Linn-Baker (Noises Off, Perfect Strangers) as Benjy Stone (re-)acquaints us to the world of 1954, but more importantly mediates the warring egos to whom he's subservient. There's enough hustle and bustle where he works to make up for the Manhattan traffic. Chief writer Sy Benson (Bill Macy) tells Benjy his sketches are awful when he's not deriding Swann's oeuvre as "crap." Lording over both Benjy and Sy is the host of the Comedy Cavalcade, himself, Stan "King" Kaiser (Joseph Bologna), and he's not particularly fond of Sy's contributions. Despite his show business milieu, Kaiser's personality isn't too far removed from his recurring character of mobster Boss Hijack. When he goes too far in belittling his staff, Kaiser slips his assistant producer K.C. Downing (Jessica Harper) some greenbacks for a set of whitewall tires or a pair of used, ill-fitting shoes as compensation. Kaiser is such a seasoned wise guy on the set that he's well-prepared to insult the object of Hijack's weekly ridicule, labor leader Karl "Boss" Rojeck (Cameron Mitchell), in person.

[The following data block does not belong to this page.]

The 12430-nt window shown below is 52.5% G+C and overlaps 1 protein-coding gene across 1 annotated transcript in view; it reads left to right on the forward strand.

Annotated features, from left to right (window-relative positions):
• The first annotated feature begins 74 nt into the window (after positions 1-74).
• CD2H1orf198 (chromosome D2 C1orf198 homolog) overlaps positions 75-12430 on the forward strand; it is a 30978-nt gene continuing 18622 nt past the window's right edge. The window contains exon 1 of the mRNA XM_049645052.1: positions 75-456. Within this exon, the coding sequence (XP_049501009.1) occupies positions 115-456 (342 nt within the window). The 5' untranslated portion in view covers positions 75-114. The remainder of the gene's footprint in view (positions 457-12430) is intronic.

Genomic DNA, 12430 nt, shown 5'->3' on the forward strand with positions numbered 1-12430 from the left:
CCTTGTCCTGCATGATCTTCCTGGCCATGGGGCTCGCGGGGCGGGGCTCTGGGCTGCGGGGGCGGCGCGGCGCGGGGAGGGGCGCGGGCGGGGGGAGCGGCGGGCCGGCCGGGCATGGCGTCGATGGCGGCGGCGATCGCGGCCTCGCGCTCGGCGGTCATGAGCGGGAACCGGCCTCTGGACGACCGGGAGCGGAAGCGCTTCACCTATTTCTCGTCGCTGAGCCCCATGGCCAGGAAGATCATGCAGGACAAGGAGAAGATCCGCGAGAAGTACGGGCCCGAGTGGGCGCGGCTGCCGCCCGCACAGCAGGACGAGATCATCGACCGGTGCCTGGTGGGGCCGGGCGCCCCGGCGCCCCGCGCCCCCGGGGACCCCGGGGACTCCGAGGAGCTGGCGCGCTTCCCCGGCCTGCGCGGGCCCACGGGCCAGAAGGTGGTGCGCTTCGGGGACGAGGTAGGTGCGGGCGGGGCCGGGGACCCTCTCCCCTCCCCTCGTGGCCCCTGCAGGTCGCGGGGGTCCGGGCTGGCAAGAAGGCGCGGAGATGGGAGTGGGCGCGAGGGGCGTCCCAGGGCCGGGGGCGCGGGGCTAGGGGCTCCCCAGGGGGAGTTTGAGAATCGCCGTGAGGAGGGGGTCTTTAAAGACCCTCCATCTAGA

King Kaiser's mocking refusal to cater to Rojeck's cease-and-desist brings its own bad juju outside of Alan Swann's reckless behavior. That Swann manages not to make a scene at the Stork Club once again ("It's been a year and a half. Surely, they've repaired the wall of the bandstand by now") is immediately undone by the lascivious spree immortalized on the next morning's front page. Even after Benjy treats Swann to dinner with his Jewish family (and prizefighting Filipino stepfather), the night ends with a fruitless scheme to generate passion between Benjy and K.C. (it's the rooftop scene from Die Hard predated as old-timey comic catastrophe). As they walk home, the two solidify their mutual bond by relating the identities they sacrificed in the name of entertainment. It would be valiant for Swann to try and reconcile his deepest shame(s) on any other day but Saturday, as he's leaving Benjy and the show hanging by the frailest thread. Can Swann (and Kaiser) pull it together or will 1954 be the year they pioneered the rerun?